Photovoltaic research supports extended space exploration

In a new research project sponsored by NASA EPSCoR (Experimental Program to Stimulate Competitive Research), a group of faculty from the College of Engineering and Natural Sciences will study how to develop a biologically based life support system for space travel.

“The idea is to use algae as a source of nutrients and find a way to harness harmful or wasted wavelengths in space that are not normally used,” said Daniel Crunkleton, director of TU’s Institute of Alternative Energy. “We want to optimize the production of algae by using the maximum possible number of wavelengths in the spectrum with nanoparticles.”

Research team
Back row (left to right): Tyler Johannes, Kenneth Roberts
Front row: Daniel Crunkleton, Parameswar Hari and Todd Otanicar

Through the deployment of light’s extra wavelengths in space, the TU team plans to perform photonic conversions that allow for chlorophyll absorption. Photovoltaic (PV) wavelengths will be converted into energy capable of executing algae photosynthesis, but the researchers are quick to emphasize the reaction would not produce a stand-alone food source.

“It’s more nutrients than food, but there are other benefits to algae,” said Tyler Johannes, associate professor of chemical engineering. “It produces oxygen and filters out carbon dioxide and is also rich in fatty acids and vitamins.”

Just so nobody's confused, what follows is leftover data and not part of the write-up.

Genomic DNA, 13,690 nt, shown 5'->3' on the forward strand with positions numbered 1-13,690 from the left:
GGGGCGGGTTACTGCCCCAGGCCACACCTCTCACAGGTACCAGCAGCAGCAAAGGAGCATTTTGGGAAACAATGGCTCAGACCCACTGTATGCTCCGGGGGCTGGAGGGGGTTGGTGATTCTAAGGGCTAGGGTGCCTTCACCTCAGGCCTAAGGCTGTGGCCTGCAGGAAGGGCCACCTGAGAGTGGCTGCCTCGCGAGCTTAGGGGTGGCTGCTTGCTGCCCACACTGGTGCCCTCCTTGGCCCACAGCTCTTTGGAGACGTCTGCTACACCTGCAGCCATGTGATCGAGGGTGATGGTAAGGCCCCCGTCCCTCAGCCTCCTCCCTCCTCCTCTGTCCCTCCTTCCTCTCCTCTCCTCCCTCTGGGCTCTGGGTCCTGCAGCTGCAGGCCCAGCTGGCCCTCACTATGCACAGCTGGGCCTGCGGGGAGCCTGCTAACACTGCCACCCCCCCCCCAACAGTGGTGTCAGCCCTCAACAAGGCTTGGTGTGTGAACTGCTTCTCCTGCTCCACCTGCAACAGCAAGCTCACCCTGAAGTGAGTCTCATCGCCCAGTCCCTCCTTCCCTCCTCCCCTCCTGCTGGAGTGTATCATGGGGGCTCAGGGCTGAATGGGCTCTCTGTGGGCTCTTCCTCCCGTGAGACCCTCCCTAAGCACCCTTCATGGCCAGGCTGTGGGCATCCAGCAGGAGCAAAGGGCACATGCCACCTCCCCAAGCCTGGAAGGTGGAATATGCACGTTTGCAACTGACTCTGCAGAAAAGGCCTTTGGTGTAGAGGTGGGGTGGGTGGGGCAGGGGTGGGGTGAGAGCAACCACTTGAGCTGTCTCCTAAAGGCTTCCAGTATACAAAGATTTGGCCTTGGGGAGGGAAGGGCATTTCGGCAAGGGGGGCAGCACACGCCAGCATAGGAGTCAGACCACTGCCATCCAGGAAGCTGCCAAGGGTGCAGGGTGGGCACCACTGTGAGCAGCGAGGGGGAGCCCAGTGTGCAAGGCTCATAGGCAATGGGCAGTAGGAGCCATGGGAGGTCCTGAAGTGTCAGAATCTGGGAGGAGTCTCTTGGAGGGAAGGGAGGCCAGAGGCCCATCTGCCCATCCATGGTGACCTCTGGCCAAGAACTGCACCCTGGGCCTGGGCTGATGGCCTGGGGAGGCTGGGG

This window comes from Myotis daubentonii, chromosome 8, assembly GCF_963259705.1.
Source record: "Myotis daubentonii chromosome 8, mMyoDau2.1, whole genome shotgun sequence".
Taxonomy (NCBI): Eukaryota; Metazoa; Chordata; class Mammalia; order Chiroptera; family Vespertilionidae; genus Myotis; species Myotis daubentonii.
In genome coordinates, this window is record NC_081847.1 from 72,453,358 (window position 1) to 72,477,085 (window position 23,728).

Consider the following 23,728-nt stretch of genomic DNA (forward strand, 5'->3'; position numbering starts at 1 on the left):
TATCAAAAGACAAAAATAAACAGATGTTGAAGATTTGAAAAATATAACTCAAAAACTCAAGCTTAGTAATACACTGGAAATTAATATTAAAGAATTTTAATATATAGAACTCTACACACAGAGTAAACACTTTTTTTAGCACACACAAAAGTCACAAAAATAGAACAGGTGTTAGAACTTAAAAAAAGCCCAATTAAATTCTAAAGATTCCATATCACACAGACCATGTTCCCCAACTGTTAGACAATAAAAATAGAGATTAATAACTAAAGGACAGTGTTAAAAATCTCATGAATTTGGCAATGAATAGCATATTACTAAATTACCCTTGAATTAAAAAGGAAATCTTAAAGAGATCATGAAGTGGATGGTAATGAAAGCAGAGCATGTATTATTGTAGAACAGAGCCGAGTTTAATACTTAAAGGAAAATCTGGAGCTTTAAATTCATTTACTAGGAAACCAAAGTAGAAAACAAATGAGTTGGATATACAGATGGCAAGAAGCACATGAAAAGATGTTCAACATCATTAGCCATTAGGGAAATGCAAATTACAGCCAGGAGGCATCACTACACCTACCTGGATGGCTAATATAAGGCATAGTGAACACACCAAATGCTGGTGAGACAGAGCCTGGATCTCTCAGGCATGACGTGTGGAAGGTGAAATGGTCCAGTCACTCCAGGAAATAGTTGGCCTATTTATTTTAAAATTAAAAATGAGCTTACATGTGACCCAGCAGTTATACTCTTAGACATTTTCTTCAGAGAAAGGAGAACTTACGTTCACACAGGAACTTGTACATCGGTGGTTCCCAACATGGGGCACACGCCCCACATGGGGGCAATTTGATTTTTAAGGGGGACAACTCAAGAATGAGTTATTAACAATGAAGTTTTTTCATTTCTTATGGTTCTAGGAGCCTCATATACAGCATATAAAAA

The three-year, $750,000 grant is a collaboration between TU’s Institutes of Alternative Energy and Nanotechnology. Other researchers include Associate Professor of Chemistry and Biochemistry Ken Roberts, two graduate students, two undergrads, Professor of Chemistry Allen Apblett from Oklahoma State University and Assistant Professor Ian Sellers from the University of Oklahoma Department of Physics and Astronomy.

As a result of the PV and algae research, the Oklahoma PV Research Institute at TU was established in November to design and fabricate cost-effective PV cells, foster interdisciplinary research and encourage collaboration between the three universities. Parameswar Hari, director of the Oklahoma PV Research Institute, said TU’s role involves identifying nanomaterials for PV studies and researching third-generation PV cells, which are polymer, photo electrochemical solar cells and organic dye-sensitized cells that are not made of silicon or fabricated as thin films.

“The researchers assembled under the institute are experts in developing the next generation of solar cells,” he said. “The lessons we learn from this project will help us obtain funding from the Department of Energy, the Department of Defense and the National Science Foundation.”